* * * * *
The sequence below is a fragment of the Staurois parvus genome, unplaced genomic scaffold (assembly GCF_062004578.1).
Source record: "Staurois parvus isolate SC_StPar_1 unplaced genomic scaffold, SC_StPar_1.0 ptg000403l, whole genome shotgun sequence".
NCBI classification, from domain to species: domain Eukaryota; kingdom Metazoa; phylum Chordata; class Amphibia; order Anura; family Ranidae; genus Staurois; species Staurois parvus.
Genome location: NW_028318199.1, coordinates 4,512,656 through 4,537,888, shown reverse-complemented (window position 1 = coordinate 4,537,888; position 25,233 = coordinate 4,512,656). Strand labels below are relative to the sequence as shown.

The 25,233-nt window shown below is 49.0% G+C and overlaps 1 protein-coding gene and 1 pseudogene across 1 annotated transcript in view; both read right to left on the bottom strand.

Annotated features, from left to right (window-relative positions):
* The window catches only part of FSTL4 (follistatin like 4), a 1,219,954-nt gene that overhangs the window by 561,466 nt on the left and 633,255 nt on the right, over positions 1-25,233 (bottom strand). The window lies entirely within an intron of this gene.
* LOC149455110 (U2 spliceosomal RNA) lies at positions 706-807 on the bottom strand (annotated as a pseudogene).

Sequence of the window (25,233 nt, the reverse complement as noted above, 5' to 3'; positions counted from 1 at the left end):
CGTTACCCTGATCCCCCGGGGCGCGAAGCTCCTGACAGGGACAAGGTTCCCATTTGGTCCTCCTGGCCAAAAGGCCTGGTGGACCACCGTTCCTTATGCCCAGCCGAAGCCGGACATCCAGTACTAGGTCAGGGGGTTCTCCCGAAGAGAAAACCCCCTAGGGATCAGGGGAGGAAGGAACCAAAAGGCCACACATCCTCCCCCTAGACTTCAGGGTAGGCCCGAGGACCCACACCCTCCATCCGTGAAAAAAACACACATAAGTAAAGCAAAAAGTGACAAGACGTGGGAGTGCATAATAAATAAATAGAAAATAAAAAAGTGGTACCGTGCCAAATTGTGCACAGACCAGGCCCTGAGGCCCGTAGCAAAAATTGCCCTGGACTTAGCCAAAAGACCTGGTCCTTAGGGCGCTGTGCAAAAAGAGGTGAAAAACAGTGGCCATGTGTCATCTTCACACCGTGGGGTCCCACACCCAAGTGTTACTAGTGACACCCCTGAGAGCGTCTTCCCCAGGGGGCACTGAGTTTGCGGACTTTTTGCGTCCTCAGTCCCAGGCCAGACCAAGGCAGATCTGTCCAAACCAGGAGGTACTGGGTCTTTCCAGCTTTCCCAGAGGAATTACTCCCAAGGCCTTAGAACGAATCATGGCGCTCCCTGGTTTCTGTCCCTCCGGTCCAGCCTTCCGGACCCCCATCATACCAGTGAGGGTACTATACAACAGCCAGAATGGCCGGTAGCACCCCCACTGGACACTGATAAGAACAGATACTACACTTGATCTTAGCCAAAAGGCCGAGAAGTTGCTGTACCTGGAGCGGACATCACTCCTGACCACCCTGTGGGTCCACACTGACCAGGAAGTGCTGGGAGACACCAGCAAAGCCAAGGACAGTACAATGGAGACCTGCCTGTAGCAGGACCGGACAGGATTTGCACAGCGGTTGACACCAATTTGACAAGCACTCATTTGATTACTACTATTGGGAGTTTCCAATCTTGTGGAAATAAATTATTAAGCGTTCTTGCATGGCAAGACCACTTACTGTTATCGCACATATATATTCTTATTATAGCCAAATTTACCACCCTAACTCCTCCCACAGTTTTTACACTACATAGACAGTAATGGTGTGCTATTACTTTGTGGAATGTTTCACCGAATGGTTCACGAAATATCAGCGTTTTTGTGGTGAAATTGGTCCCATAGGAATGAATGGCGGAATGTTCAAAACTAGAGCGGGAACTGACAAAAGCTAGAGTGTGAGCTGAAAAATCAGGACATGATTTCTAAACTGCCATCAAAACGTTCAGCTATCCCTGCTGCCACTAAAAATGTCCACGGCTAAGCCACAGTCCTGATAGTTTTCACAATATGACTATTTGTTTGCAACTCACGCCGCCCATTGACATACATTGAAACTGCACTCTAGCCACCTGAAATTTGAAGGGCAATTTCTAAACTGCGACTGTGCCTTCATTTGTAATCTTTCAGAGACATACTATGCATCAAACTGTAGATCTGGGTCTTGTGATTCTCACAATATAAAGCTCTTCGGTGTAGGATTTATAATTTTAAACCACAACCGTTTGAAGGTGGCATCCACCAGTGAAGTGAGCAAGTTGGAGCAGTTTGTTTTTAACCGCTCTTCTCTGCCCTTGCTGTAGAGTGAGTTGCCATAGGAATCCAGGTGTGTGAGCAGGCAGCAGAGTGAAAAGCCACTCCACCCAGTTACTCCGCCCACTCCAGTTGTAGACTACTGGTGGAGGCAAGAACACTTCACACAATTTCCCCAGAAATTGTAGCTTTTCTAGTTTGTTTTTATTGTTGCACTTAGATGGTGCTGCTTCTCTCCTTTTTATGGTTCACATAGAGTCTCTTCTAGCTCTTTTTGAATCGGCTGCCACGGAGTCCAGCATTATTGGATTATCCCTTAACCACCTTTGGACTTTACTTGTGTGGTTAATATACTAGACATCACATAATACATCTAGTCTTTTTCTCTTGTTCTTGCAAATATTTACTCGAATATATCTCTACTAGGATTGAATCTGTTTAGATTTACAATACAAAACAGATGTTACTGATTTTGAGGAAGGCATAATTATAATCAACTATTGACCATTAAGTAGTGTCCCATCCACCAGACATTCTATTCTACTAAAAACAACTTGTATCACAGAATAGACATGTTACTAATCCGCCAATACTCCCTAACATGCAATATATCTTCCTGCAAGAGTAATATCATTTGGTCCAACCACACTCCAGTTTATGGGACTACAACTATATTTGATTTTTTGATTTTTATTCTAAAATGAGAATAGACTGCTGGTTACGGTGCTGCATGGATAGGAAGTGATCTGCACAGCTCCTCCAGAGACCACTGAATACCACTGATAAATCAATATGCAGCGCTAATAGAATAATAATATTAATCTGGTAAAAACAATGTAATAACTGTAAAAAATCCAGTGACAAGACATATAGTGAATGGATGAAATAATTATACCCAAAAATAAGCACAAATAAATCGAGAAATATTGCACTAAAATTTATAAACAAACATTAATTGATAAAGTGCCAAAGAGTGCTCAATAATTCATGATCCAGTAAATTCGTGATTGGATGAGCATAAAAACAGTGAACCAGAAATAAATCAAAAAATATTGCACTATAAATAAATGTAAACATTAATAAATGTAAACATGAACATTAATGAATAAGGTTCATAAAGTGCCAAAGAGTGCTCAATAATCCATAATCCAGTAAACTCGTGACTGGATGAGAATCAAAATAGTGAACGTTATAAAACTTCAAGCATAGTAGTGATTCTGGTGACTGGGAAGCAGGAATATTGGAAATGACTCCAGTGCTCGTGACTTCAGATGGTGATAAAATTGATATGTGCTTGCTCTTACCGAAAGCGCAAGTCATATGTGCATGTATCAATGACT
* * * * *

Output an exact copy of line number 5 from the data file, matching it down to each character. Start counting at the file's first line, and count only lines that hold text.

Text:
The 25,233-nt window shown below is 49.0% G+C and overlaps 1 protein-coding gene and 1 pseudogene across 1 annotated transcript in view; both read right to left on the bottom strand.